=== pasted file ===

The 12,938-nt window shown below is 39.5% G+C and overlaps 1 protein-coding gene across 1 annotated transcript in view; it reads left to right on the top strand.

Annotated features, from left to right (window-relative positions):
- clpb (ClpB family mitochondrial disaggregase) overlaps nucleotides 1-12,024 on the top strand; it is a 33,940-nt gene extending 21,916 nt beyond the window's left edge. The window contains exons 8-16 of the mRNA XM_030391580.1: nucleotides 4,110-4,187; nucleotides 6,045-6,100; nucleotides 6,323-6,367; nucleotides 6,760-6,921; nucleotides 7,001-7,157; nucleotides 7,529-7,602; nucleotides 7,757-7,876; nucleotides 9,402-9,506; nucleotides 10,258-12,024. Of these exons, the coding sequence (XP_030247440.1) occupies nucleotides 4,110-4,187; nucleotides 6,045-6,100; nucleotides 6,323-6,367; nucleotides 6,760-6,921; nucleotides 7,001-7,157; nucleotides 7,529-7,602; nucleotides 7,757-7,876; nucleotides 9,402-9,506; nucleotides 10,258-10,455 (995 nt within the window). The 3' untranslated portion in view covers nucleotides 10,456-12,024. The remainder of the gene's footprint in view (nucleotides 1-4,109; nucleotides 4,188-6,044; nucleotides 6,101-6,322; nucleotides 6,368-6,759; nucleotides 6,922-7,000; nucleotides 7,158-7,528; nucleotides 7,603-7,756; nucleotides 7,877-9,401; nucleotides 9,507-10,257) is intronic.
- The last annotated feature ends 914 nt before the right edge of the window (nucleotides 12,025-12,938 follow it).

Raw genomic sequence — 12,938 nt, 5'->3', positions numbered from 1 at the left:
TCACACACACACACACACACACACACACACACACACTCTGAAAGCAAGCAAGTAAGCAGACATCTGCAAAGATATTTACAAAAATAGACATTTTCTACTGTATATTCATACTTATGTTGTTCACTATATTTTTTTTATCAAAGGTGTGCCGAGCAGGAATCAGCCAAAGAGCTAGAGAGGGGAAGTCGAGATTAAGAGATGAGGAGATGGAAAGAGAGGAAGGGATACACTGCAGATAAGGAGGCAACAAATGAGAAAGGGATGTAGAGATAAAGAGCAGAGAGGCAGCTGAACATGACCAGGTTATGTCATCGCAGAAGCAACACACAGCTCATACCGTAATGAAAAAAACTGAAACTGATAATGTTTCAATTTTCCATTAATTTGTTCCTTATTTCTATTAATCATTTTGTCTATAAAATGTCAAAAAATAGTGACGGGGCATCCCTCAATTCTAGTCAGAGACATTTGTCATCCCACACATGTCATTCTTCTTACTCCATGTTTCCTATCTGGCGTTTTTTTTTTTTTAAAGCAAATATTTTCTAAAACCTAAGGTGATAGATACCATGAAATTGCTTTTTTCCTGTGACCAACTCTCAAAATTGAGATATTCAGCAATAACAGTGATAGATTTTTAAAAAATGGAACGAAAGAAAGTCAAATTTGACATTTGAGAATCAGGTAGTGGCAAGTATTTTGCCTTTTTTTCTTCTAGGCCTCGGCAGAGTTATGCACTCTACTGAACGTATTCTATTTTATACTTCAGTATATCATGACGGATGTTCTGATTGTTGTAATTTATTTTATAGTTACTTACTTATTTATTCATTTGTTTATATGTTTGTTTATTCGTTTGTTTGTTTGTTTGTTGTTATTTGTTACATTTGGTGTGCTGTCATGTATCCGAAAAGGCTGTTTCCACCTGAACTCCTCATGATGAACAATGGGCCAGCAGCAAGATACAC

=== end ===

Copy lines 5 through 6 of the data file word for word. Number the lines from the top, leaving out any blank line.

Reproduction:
Raw genomic sequence — 12,938 nt, 5'->3', positions numbered from 1 at the left:
TCACACACACACACACACACACACACACACACACACTCTGAAAGCAAGCAAGTAAGCAGACATCTGCAAAGATATTTACAAAAATAGACATTTTCTACTGTATATTCATACTTATGTTGTTCACTATATTTTTTTTATCAAAGGTGTGCCGAGCAGGAATCAGCCAAAGAGCTAGAGAGGGGAAGTCGAGATTAAGAGATGAGGAGATGGAAAGAGAGGAAGGGATACACTGCAGATAAGGAGGCAACAAATGAGAAAGGGATGTAGAGATAAAGAGCAGAGAGGCAGCTGAACATGACCAGGTTATGTCATCGCAGAAGCAACACACAGCTCATACCGTAATGAAAAAAACTGAAACTGATAATGTTTCAATTTTCCATTAATTTGTTCCTTATTTCTATTAATCATTTTGTCTATAAAATGTCAAAAAATAGTGACGGGGCATCCCTCAATTCTAGTCAGAGACATTTGTCATCCCACACATGTCATTCTTCTTACTCCATGTTTCCTATCTGGCGTTTTTTTTTTTTTAAAGCAAATATTTTCTAAAACCTAAGGTGATAGATACCATGAAATTGCTTTTTTCCTGTGACCAACTCTCAAAATTGAGATATTCAGCAATAACAGTGATAGATTTTTAAAAAATGGAACGAAAGAAAGTCAAATTTGACATTTGAGAATCAGGTAGTGGCAAGTATTTTGCCTTTTTTTCTTCTAGGCCTCGGCAGAGTTATGCACTCTACTGAACGTATTCTATTTTATACTTCAGTATATCATGACGGATGTTCTGATTGTTGTAATTTATTTTATAGTTACTTACTTATTTATTCATTTGTTTATATGTTTGTTTATTCGTTTGTTTGTTTGTTTGTTGTTATTTGTTACATTTGGTGTGCTGTCATGTATCCGAAAAGGCTGTTTCCACCTGAACTCCTCATGATGAACAATGGGCCAGCAGCAAGATACAC